My Dad’s Fight Against Cancer And His Last Moments With Us

April 18, 2016 at 9:16 pm

My dad on his birthday celebration in 2011, a year after his surgery. He looked so good then.

It’s almost 2 months now since my dad has passed away. I thought I’ll write about his fight against cancer, and his last moments with us.

After my dad had his liver surgery to remove the cancer tumour in May 2010, he had been doing pretty well. Almost every 9 to 15 months, he had to go back to do TACE when there were other tumors found in his liver, he recovered well from TACE, never had any side effect, and usually was up and about the following day.

Early 2015, he was told there were little pimple like cysts found in more part of his liver, and he had to start another treatment. He started on Nexavar, an oral chemo drug. That was about the same time we started him on Naturally Plus Product to help fight the cancer.

He was doing alright initially, and then the side effects kicked in. Dryness of the hand and foot (which caused cracked skin), constant visit to the toilet due to frequent bowel movements, loss of appetite, increased thyroid level, hair loss. He was always having stomach discomfort, and overall because he wasn’t eating much, he became physically weaker, however, he was alert and mobile.

As Nexavar was not helping him much with controlling the cancer marker reading, by end of 2015, Dr requested him to switch to Inlyta. Although the cancer marker was improving, the side effect was immediate. He got tired easily, became weaker, started getting water retention on the leg which caused discomfort. Second week into Inlyta, he became extremely weak. We were in Japan on a holiday; my sister, who was his main caretaker, was messaging us and telling us he was getting weaker, had difficulty in walking, getting diarrhea, feeling nauseous and his blood pressure was very low. Making us all worried and wondered if we should cut short our trip.

We decided to stop Inlyta.

Although he slowly built back his energy, the damage was already done. We almost couldn’t make it for our family trip to Bali because of his condition. He made the decision to go ahead although he had to be on wheelchair due to his swollen legs caused by fluid retention, a symptom of thyroid.

We had a blast in Bali, spent Christmas there, all 15 of us! Dad although on wheelchair, was alert, watching over the younger kids at the pool and (literally) roaring at them when they misbehaved. He was also beginning to walk more.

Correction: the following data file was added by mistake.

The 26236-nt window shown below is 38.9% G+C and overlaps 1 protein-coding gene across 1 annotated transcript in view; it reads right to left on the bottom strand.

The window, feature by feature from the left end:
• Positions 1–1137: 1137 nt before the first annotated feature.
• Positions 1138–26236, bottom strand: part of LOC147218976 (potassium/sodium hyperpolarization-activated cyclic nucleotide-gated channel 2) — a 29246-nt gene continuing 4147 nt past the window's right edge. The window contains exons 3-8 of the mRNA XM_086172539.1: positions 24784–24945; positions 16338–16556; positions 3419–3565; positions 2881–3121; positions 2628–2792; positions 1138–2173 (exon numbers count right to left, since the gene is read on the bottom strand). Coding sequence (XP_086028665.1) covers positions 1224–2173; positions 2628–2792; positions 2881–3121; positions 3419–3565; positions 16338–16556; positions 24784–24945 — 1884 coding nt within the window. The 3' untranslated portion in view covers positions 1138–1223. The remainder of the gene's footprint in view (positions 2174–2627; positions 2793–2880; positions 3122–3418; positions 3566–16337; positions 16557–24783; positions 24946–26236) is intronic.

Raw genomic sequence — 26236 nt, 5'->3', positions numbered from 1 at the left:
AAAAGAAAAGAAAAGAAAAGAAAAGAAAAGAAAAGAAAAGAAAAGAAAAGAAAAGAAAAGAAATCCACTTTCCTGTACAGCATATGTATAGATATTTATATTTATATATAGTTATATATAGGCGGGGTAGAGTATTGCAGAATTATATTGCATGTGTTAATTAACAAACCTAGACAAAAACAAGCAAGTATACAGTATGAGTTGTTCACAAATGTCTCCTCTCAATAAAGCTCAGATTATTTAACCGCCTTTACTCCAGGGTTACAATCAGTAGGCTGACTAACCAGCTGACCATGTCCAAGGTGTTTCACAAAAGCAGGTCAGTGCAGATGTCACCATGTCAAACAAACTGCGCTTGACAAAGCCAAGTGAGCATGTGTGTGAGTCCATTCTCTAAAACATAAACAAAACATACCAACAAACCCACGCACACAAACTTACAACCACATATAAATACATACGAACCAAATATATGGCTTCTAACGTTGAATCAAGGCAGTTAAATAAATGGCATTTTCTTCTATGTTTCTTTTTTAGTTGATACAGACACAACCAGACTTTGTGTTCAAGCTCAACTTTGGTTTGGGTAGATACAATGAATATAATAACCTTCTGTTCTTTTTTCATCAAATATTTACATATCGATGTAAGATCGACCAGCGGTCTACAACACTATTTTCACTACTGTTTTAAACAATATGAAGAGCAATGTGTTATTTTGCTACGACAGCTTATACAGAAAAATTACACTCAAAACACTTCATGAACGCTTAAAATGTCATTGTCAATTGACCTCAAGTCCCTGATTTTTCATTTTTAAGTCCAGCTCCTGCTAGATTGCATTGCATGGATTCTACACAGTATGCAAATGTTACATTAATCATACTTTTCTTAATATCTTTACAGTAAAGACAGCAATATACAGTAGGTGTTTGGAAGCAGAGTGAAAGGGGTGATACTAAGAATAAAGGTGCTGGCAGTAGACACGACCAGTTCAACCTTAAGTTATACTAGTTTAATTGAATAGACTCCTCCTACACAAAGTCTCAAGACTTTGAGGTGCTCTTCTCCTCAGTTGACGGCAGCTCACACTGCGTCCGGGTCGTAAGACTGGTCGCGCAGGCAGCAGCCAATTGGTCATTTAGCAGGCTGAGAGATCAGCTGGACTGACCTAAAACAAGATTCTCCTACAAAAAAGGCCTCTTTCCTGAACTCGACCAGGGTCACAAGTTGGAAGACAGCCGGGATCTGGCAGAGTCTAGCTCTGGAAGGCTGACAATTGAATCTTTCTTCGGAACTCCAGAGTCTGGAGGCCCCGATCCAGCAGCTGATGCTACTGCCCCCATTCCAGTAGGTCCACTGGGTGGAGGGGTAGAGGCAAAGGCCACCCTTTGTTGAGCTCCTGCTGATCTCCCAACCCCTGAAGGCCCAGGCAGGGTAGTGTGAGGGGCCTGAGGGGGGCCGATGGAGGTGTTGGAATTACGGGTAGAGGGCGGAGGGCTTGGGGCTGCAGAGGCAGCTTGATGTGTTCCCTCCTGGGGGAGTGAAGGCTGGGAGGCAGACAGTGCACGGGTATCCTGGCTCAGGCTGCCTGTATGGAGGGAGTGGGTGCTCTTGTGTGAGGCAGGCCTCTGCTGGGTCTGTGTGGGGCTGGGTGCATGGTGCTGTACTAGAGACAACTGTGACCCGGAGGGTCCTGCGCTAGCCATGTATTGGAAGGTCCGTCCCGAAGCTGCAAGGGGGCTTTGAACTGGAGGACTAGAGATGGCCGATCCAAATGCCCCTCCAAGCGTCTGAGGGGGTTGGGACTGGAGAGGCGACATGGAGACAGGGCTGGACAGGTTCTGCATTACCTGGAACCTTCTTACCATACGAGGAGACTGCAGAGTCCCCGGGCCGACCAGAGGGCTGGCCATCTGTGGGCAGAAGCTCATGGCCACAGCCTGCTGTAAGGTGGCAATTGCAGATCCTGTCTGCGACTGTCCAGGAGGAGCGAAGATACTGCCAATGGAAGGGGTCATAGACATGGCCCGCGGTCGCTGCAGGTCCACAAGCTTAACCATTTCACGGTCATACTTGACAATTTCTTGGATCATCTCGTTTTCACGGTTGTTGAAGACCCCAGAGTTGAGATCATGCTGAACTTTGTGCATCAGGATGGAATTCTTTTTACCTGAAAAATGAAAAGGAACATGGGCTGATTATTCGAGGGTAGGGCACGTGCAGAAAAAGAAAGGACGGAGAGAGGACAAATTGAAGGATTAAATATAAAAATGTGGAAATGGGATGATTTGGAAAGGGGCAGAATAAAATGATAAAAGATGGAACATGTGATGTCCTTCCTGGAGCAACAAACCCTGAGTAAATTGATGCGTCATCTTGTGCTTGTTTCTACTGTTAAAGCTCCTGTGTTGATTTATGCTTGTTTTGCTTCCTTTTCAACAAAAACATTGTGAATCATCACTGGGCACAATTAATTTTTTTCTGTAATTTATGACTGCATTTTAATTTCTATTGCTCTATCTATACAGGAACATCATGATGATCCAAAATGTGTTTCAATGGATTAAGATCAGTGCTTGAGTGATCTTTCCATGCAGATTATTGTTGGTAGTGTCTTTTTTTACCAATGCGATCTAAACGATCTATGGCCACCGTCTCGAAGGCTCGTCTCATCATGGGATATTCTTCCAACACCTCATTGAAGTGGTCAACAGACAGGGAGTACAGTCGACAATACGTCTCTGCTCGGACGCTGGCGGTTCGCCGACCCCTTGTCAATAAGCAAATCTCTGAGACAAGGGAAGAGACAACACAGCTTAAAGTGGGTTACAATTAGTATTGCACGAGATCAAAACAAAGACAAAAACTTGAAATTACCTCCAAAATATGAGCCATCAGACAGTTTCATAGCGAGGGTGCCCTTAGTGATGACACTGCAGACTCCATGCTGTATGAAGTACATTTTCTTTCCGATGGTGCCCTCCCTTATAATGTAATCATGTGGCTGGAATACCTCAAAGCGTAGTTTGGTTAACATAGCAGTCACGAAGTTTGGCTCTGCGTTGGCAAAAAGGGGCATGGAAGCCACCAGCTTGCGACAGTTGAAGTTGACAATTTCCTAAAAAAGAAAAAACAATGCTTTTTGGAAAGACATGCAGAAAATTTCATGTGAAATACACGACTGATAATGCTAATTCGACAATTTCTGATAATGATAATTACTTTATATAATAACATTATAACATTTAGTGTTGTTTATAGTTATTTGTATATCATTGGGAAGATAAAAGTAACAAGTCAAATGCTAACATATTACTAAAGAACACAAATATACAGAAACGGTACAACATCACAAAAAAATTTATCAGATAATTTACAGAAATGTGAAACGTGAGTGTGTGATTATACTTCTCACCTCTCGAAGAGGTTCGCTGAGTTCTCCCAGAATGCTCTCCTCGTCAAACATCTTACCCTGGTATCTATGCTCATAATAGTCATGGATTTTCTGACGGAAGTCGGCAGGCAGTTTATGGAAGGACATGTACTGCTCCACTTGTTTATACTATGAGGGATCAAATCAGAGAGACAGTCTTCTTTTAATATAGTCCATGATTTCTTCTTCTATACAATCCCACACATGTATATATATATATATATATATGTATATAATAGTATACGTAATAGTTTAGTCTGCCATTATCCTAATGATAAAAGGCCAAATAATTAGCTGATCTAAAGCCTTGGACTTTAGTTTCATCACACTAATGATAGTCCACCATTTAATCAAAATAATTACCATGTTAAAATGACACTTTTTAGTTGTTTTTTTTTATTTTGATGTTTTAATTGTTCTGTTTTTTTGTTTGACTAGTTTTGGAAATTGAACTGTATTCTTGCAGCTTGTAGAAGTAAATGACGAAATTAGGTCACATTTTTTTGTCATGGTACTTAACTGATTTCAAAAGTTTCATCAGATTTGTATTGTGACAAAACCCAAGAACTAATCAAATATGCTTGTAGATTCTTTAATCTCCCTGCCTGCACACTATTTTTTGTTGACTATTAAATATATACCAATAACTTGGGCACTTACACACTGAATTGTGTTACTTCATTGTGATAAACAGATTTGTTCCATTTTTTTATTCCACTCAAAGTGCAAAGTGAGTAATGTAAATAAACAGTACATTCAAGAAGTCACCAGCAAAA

When we came back from Bali, he was admitted for a couple of days because of cellulitis on his legs, nothing major, but just to be on antibiotic.

Almost every weekend, we were at my sister’s place, spending time with him. We were also planning to rent a villa for Chinese New Year so we could all be together for 2 to 3 days. I tried to have lunch with him on work days too, and on one such occasion, he actually said he didn’t know how long more he had. I almost cried.

Middle of January this year, as he was regaining his strength and getting better, he decided to go back on Inlyta to control the cancer. Again, all the side effect came back, and he got weaker than the last round. He was admitted again to drain the fluid which was accumulating in his abdomen. After that, his health went down hill even after we stopped Inlyta.

From being able to sit up on his own, he had to be lifted; he spent most of his time sleeping and he was in a lot of pain, always asking about the next dose of pain killer just after eating the current dose.

On Chinese New Year day, he was having so much difficulty staying up for the tea ceremony and family shot. It was his last.

My dad during the Chinese New Year Tea Ceremony

Feb 12th, 5th day of Chinese New Year, I was taking a blood test at the clinic because I was running a fever since 1st day of Chinese New Year, my sister called and told us to rush to her place. My dad was showing signs of his body shutting down. Hospice who was providing him support told my sister so when she called them and let them hear the way he was breathing (differently).

We got to their house around 9:30pm. Dad was breathing differently, as if labored, he acknowledged my arrival, but didn’t speak to me. All my siblings were there at his bedside. When my sister asked if he wanted ice cream, he actually looped his pointer and thumb together, indicating ‘little bit’. We fed him a little ice cream to cool him down. We changed him, and then left the room thinking he would need his rest.